It is about as relevant to cricket fans as England’s “The 100” tournament. That’s why I’ve decided to write about it.
The recently launched Super Kabaddi League has been difficult to miss because everyone from Arsene Wenger to Donald Trump have totally ignored it.
Apparently, there’s a draft coming. Or a free T-shirt giveaway or something. Who knows?
Whether you love kabaddi, or have never heard of it, this is the non-definitive guide you need.
From what I’ve seen of the sport, it involves strong alpha males wearing lycra and trying to tackle each other. The sweatier the man that you grab, the more points you get.
You also have to hold your breath. Literally.
The umpires come up to you and listen for air escaping your lungs. If it does, you get called for a no-ball and the opposition get a free hit.
So the game is like deep sea diving without a scuba tank, mixed with male jelly wrestling while wearing cycling attire.
What’s not to love?
Here’s a fun fact. There’s more countries in the Kabaddi World Cup than the Cricket World Cup.
That’s because cricket is crap and kabaddi is bloody awesome.
Now, the Super Kabaddi League will be held in Lahore and involve all of the world’s best players. Except that Chris Gayle and Steven Smith are unavailable and MS Dhoni is waiting to see if India Cements will give him a leave pass.
The league is so big that they have skipped making an easy to use website and just invested more in their Facebook page instead. This just reeks of supreme innovation and really small marketing budgets.
Here, look at their “Contact Us” page. What language is that? Are they still trying to sell franchises? It is all a bit confusing?
I’m also told that the league is only for men.
To make sure that no women sneak in as they are prone to do, all of the player’s in line to play have nominated their gender in their official profiles.
Just like Muzammil Hussain has here:
I’m glad he did, because how else would we have known that he didn’t have a vagina hidden in those shorts somewhere?
Excitingly, some of the team logos have already been released.
Let’s take a look shall we?
I’m a fan of a team from Gwadar as it proves that the Chinese play kabaddi too.
I also like the nickname “Bahadurs”.
It means “brave”, and nothing is braver than playing a homoerotic sport less than 100 kilometres from the Iranian border.
The Lahore Thunder team logo looks like it’s giving you the middle finger.
It is also using a shitty concrete monument to do it. Now yes, I know what this thing is meant to represent. I’ve been there and seen the Minar-e-Pakistan with my own eyes.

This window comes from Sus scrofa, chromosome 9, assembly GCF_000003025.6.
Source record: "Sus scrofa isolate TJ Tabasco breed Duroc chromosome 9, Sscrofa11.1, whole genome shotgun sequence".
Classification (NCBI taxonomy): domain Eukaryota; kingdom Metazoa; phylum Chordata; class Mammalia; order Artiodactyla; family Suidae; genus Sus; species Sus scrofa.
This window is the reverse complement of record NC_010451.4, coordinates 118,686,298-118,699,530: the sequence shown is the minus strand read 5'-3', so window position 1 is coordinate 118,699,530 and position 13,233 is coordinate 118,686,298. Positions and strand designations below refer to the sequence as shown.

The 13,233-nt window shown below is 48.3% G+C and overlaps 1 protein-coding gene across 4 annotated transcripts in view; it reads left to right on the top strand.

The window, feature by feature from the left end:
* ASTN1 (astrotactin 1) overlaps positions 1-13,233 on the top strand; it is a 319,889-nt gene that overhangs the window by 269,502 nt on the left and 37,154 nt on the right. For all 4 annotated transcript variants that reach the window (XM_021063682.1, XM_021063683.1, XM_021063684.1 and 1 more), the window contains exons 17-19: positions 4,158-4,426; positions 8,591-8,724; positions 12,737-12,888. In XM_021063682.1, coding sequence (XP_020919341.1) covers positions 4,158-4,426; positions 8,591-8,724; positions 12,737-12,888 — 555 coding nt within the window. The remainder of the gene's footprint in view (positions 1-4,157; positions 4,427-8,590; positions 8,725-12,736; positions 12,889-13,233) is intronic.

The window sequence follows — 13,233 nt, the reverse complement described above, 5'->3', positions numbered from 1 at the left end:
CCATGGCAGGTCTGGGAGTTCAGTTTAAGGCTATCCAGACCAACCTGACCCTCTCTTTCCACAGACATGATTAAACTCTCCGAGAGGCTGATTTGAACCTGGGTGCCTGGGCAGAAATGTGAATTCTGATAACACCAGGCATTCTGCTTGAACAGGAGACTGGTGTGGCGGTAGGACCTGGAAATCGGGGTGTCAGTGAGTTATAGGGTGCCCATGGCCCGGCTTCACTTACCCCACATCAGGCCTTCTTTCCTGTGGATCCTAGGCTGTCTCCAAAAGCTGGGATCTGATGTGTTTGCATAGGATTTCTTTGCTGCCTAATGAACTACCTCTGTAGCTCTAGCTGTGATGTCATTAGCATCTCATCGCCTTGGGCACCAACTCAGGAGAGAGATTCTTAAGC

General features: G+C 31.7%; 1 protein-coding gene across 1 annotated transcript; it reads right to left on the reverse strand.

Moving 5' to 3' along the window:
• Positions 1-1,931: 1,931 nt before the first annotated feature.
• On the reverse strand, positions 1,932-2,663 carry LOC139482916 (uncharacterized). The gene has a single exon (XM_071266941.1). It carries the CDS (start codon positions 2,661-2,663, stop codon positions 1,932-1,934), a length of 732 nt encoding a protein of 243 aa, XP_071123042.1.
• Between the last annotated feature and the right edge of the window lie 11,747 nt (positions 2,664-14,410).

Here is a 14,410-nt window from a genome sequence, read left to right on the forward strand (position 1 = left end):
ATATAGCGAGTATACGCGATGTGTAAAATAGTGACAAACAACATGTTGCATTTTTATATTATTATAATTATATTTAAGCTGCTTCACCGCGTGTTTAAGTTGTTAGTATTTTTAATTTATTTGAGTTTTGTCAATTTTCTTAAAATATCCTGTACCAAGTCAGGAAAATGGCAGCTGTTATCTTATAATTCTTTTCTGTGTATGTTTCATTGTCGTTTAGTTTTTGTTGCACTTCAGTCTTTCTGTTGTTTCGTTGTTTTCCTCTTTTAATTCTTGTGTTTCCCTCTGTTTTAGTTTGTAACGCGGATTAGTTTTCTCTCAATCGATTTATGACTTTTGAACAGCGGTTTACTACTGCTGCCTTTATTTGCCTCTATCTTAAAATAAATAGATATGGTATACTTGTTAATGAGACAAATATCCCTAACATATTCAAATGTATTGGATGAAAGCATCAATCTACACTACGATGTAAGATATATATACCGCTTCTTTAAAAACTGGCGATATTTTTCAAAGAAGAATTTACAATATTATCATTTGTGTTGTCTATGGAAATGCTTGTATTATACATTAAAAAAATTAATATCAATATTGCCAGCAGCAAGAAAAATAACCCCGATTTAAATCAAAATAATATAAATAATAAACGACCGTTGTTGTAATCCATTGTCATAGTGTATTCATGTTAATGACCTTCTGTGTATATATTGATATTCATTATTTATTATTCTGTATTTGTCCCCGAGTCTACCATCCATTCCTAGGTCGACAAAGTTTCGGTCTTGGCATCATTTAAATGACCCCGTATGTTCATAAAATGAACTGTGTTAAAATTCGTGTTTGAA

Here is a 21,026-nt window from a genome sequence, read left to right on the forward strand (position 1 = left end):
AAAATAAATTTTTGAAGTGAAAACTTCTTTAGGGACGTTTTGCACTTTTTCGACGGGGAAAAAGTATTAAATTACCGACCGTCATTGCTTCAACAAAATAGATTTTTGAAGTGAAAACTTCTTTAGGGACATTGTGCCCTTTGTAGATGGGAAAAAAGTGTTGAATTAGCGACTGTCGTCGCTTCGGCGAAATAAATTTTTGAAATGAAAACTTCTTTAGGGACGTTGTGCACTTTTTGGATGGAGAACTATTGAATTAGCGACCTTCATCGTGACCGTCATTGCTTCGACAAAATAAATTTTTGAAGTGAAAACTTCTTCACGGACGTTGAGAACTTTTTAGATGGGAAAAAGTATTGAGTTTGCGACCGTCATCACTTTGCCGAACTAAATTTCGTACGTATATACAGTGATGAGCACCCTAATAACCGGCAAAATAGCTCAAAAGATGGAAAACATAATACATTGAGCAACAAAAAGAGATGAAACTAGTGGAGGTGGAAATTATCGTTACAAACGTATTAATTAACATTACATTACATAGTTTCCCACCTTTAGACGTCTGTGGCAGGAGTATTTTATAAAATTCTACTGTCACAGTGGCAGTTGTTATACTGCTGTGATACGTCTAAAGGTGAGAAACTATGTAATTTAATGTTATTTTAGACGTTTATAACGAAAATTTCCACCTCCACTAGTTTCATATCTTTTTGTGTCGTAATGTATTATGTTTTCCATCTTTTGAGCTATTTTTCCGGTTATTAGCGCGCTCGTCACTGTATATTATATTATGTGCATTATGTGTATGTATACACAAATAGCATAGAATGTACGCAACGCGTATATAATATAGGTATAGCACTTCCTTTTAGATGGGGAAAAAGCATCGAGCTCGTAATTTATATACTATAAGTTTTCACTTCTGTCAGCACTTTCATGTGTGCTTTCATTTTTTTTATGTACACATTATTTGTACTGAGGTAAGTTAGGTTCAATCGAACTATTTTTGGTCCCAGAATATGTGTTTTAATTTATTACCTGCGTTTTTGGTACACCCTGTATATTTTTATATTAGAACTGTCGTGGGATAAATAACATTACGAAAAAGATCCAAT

Apparently Pakistan was invented where this tower now stands. It’s like a desi Silicon Valley in that regard.
However, I can also confirm that this is a poor representation of the monolith.
It isn’t yellow. It’s more like a dull grey concrete colour with dry pigeon shit providing highlights.
As a monument to something great, it is probably the most anti-great thing I saw in Pakistan.
Architectural concrete structures are never endearing. If it was made of chocolate, I’d be impressed.
Lift your game Lahore.
Let’s be honest with ourselves. If you name yourself either the”All-Stars” or a derivative of “Kings”, then you need to get some new branding interns. They have also chosen to use the same colours as the Chinese team from Gwadar.
It is an extremely lazy effort from Islamabad.
What they should have shown is Imran Khan’s house. It’s the only thing of note in the whole city.
Quite clearly, the guy who bought this franchise just used MS Word Art to design this logo. He needs a slap across the face. It is truly awful.
The Gujrat logo is nice, but why can’t they spell it “Gujarat” like the Indians?
This is probably proof that Indians are better at English while Pakistani’s are better at designing logos that use the swords that appear on the Saudi Arabian flag.
Multan and Faisalabad are yet to release their logos. I’d suggest they go for something with lions in it as that seems to be what all of the cool kids are doing these days.
Anyhow, I trust this guide has wet your appetite for something. Whether it be for the love of kabaddi is something we may never know.